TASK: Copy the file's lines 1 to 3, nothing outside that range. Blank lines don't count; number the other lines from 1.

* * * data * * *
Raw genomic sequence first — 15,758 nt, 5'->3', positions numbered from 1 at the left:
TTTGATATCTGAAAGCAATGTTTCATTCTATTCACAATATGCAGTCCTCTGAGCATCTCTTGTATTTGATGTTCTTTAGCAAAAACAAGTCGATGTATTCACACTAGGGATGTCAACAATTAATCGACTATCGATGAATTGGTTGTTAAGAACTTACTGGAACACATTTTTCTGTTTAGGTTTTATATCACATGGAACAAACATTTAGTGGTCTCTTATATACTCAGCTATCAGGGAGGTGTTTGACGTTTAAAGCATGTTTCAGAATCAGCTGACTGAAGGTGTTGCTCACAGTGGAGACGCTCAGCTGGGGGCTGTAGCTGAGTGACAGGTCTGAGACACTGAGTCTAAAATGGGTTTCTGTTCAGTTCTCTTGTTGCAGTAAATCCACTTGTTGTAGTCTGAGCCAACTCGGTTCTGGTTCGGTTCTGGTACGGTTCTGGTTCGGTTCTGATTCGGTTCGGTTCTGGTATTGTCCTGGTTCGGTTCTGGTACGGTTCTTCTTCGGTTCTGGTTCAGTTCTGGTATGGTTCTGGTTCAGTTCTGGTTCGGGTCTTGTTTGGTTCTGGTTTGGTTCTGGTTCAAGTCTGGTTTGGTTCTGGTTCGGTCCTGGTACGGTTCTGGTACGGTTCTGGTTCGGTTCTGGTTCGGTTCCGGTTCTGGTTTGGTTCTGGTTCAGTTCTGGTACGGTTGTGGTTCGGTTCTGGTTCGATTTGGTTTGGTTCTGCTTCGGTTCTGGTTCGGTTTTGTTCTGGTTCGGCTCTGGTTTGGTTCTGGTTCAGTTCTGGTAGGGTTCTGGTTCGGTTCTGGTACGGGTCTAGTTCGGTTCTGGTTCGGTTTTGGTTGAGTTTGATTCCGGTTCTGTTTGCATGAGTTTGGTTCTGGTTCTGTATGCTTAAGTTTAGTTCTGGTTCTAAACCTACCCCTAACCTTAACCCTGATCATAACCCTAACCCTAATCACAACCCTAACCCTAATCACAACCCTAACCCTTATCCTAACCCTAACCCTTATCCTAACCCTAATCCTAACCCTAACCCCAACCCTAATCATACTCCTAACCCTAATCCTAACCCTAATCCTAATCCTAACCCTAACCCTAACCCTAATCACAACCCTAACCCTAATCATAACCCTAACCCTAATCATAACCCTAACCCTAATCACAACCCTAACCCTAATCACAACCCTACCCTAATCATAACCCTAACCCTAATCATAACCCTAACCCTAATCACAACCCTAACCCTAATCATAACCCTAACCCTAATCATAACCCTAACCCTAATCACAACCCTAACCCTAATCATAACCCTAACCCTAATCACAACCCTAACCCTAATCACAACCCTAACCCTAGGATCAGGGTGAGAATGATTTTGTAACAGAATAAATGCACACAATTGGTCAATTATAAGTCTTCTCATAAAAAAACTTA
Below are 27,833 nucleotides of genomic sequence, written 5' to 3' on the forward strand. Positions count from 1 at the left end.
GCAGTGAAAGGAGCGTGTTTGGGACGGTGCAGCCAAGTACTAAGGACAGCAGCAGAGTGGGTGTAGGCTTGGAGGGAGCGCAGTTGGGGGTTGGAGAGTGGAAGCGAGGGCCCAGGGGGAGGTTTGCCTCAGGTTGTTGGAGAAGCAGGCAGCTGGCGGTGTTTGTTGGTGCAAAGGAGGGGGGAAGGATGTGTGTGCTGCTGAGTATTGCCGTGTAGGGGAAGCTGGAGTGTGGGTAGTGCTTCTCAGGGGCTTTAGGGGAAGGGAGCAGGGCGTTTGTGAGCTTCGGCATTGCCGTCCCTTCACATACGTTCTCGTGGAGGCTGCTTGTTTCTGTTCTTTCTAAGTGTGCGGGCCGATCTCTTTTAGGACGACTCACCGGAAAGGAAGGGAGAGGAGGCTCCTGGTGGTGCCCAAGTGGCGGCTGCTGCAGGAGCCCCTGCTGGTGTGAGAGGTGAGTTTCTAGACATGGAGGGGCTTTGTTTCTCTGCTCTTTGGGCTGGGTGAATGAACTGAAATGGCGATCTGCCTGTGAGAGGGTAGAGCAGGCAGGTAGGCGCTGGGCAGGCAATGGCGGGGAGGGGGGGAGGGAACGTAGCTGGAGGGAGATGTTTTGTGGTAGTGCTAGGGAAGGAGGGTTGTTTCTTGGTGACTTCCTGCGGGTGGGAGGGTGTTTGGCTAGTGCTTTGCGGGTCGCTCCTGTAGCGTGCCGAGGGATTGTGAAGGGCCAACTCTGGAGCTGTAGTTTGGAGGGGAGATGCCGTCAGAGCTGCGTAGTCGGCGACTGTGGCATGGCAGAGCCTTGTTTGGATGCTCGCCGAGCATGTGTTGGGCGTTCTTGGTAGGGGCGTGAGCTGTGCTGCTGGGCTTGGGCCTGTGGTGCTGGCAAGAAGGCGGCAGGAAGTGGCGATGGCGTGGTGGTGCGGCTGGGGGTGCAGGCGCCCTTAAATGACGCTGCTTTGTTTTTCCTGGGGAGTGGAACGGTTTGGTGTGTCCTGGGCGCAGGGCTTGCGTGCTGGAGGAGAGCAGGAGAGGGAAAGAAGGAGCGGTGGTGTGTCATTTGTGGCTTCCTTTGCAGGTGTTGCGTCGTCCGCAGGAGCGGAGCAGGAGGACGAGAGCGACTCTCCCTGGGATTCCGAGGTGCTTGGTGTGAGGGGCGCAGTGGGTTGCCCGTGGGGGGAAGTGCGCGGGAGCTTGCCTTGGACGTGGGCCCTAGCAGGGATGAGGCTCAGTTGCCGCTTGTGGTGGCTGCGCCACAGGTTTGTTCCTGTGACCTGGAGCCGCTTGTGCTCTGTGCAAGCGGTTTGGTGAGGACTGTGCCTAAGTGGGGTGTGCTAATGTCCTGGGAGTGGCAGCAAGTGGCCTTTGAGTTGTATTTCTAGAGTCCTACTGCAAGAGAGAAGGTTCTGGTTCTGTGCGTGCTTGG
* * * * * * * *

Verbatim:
Raw genomic sequence first — 15,758 nt, 5'->3', positions numbered from 1 at the left:
TTTGATATCTGAAAGCAATGTTTCATTCTATTCACAATATGCAGTCCTCTGAGCATCTCTTGTATTTGATGTTCTTTAGCAAAAACAAGTCGATGTATTCACACTAGGGATGTCAACAATTAATCGACTATCGATGAATTGGTTGTTAAGAACTTACTGGAACACATTTTTCTGTTTAGGTTTTATATCACATGGAACAAACATTTAGTGGTCTCTTATATACTCAGCTATCAGGGAGGTGTTTGACGTTTAAAGCATGTTTCAGAATCAGCTGACTGAAGGTGTTGCTCACAGTGGAGACGCTCAGCTGGGGGCTGTAGCTGAGTGACAGGTCTGAGACACTGAGTCTAAAATGGGTTTCTGTTCAGTTCTCTTGTTGCAGTAAATCCACTTGTTGTAGTCTGAGCCAACTCGGTTCTGGTTCGGTTCTGGTACGGTTCTGGTTCGGTTCTGATTCGGTTCGGTTCTGGTATTGTCCTGGTTCGGTTCTGGTACGGTTCTTCTTCGGTTCTGGTTCAGTTCTGGTATGGTTCTGGTTCAGTTCTGGTTCGGGTCTTGTTTGGTTCTGGTTTGGTTCTGGTTCAAGTCTGGTTTGGTTCTGGTTCGGTCCTGGTACGGTTCTGGTACGGTTCTGGTTCGGTTCTGGTTCGGTTCCGGTTCTGGTTTGGTTCTGGTTCAGTTCTGGTACGGTTGTGGTTCGGTTCTGGTTCGATTTGGTTTGGTTCTGCTTCGGTTCTGGTTCGGTTTTGTTCTGGTTCGGCTCTGGTTTGGTTCTGGTTCAGTTCTGGTAGGGTTCTGGTTCGGTTCTGGTACGGGTCTAGTTCGGTTCTGGTTCGGTTTTGGTTGAGTTTGATTCCGGTTCTGTTTGCATGAGTTTGGTTCTGGTTCTGTATGCTTAAGTTTAGTTCTGGTTCTAAACCTACCCCTAACCTTAACCCTGATCATAACCCTAACCCTAATCACAACCCTAACCCTAATCACAACCCTAACCCTTATCCTAACCCTAACCCTTATCCTAACCCTAATCCTAACCCTAACCCCAACCCTAATCATACTCCTAACCCTAATCCTAACCCTAATCCTAATCCTAACCCTAACCCTAACCCTAATCACAACCCTAACCCTAATCATAACCCTAACCCTAATCATAACCCTAACCCTAATCACAACCCTAACCCTAATCACAACCCTACCCTAATCATAACCCTAACCCTAATCATAACCCTAACCCTAATCACAACCCTAACCCTAATCATAACCCTAACCCTAATCATAACCCTAACCCTAATCACAACCCTAACCCTAATCATAACCCTAACCCTAATCACAACCCTAACCCTAATCACAACCCTAACCCTAGGATCAGGGTGAGAATGATTTTGTAACAGAATAAATGCACACAATTGGTCAATTATAAGTCTTCTCATAAAAAAACTTA
Below are 27,833 nucleotides of genomic sequence, written 5' to 3' on the forward strand. Positions count from 1 at the left end.